An advocacy group, Alerta Migratoria NC, said in a statement Oliver-Bruno went to have fingerprints taken so he could apply to stay in North Carolina with his wife and son. This is when ICE stopped in to make the arrest.

He had been living in CityWell United Methodist Church in Durham since late 2017, to avoid the reach of immigration officers, who generally avoid making arrests at churches and other sensitive locations.

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Court Says That ICE Needs To Follow The Constitution When Making Arrests And Here’s Why That’s Such A Big Deal

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Court Says That ICE Needs To Follow The Constitution When Making Arrests And Here’s Why That’s Such A Big Deal

Gerald Herbert / Getty Images

In what many are calling a landmark decision, the 9th Circuit Court of Appeals just handed a major victory to migrant’s rights advocates. Although the major ruling seems simple on paper, it has major legal implications and could truly change the way that U.S. Immigration and Customs Enforcement (ICE) agents arrest undocumented immigrants.

However, the decision is likely to be appealed to the U.S. Supreme Court – where it would face an uncertain legal future given the possible future makeup of the nation’s highest court.

The 9th Circuit Court just issued a landmark legal decision that could greatly affect ICE arrests.

Credit: Eric Risberg / Getty Images

Long-standing rules for arresting migrants may soon need to change, thanks to a recent ruling by the 9th Circuit Court of Appeals.

The court says that ICE needs to align its arresting and detention procedures with those of all other law enforcement agencies in the country, which are guided by rules within the U.S. constitution. When police arrest people for suspected crimes, the constitution requires them to show probable cause to a judge within 48 hours. But ICE does not do that. When ICE arrests people, it typically holds them for weeks before any judge evaluates whether ICE had a valid legal basis to make the arrest.

But ICE’s policies may no longer be legal.

The 9th Circuit Court of Appeals said the usual constitutional rules that apply to normal police all over the country also apply to ICE. “The Fourth Amendment requires a prompt probable cause determination by a neutral and detached magistrate,” the court said. This really shouldn’t be a big deal. Prompt independent review by a judge of whether the government has a legal basis to take away a person’s freedom is an essential safeguard against tyranny.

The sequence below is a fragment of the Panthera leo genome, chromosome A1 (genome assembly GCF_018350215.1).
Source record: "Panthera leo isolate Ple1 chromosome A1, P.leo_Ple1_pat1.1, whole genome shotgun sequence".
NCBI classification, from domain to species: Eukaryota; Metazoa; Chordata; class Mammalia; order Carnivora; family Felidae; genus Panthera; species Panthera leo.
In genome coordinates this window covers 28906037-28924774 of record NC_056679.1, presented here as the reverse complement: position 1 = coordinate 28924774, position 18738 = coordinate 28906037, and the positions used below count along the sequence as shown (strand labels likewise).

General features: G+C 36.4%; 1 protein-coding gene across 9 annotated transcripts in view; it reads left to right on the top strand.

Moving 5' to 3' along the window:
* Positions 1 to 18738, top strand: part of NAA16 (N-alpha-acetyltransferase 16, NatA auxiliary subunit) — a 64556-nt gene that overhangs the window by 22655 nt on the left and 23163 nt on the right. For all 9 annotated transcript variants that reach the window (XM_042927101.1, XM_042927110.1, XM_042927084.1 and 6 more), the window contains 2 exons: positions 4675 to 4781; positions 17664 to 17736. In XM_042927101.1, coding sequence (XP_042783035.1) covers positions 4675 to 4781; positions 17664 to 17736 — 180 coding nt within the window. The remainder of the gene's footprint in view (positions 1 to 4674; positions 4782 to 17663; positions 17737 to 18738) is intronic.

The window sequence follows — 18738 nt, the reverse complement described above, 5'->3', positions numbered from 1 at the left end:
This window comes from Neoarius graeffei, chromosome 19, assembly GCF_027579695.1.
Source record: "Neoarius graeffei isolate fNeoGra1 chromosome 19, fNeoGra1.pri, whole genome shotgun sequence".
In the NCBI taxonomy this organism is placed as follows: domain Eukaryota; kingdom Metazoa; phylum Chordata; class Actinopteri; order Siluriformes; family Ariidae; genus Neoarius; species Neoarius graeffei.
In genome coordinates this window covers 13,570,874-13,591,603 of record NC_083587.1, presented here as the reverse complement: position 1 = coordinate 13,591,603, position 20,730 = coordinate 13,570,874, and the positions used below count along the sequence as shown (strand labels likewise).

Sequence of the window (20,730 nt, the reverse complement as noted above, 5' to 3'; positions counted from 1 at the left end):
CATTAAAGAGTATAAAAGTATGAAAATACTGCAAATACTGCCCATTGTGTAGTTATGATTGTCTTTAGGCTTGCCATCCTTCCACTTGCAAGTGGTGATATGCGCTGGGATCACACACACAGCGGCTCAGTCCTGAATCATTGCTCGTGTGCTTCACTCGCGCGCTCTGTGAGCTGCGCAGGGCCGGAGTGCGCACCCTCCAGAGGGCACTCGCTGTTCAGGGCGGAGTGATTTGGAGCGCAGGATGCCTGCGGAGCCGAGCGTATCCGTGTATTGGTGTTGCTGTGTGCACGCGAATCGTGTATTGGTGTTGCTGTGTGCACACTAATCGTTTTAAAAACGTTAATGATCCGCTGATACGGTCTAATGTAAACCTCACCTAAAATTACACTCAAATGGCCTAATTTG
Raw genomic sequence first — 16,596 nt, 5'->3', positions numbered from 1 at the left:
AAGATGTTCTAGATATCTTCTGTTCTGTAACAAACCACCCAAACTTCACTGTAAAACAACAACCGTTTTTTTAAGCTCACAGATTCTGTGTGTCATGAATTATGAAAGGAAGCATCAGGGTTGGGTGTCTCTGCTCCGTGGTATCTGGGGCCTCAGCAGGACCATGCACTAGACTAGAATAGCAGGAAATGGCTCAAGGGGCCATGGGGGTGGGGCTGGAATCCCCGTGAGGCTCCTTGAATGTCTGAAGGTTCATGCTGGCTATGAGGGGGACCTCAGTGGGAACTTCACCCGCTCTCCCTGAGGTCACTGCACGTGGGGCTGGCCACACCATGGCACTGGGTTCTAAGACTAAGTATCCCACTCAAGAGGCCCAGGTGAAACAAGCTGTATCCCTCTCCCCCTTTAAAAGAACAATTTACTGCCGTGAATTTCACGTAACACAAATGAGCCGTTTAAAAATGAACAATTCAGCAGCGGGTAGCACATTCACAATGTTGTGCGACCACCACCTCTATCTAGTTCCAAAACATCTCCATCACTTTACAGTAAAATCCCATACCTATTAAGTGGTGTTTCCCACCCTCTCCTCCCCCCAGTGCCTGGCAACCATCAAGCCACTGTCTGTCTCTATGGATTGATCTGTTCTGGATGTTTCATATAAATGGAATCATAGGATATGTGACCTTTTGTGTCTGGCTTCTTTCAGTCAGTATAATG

ICE’s arrest and detention policies have long come under scrutiny for seemingly skirting constitutional rules.

Credit: Joseph Sohm / Getty Images

For almost 200 years, immigration enforcement has existed in a sort of grey area, where the usual rules never applied. For example, when ICE arrests people, individual officers have much more legal discretion than other law enforcement authorities. Detainees may be held for weeks or months before going to a judge who will ask the person how they plead to ICE’s allegations against them.

Only then, long after the initial arrest, might ICE actually be required to show a judge any evidence to back up its case. The person would have spent all of that time detained, likely at a private detention center in a remote area.

For any other person in the U.S., this procedure goes against every legal protection in the constitution. But ICE has gotten away with treating immigrants this way for generations.

The ruling comes as other courts are making it easier for ICE to abuse migrant’s constitutional rights.

The ruling by the 9th Circuit comes less than a week after the 1st Circuit overturned a ban prohibiting ICE from arresting undocumented immigrants at courthouses in Massachusetts.

In 2018, ICE created a policy of attempting to arrest undocumented immigrants when they appeared at state courthouses for judicial proceedings. However, a district court granted an injunction against the policy after migrant advocates filed a lawsuit against ICE. They claimed that ICE was in violation of the Immigration and Nationality Act (INA) and lacked authority to make civil arrests at courts.

Meanwhile, ICE has resumed large-scale enforcement operations, announcing roughly 2,000 arrests over several weeks amid the Coronavirus pandemic. The 9th Circuit’s decision raises an obvious question: How many of those people were detained for more than 48 hours without a review by a judge?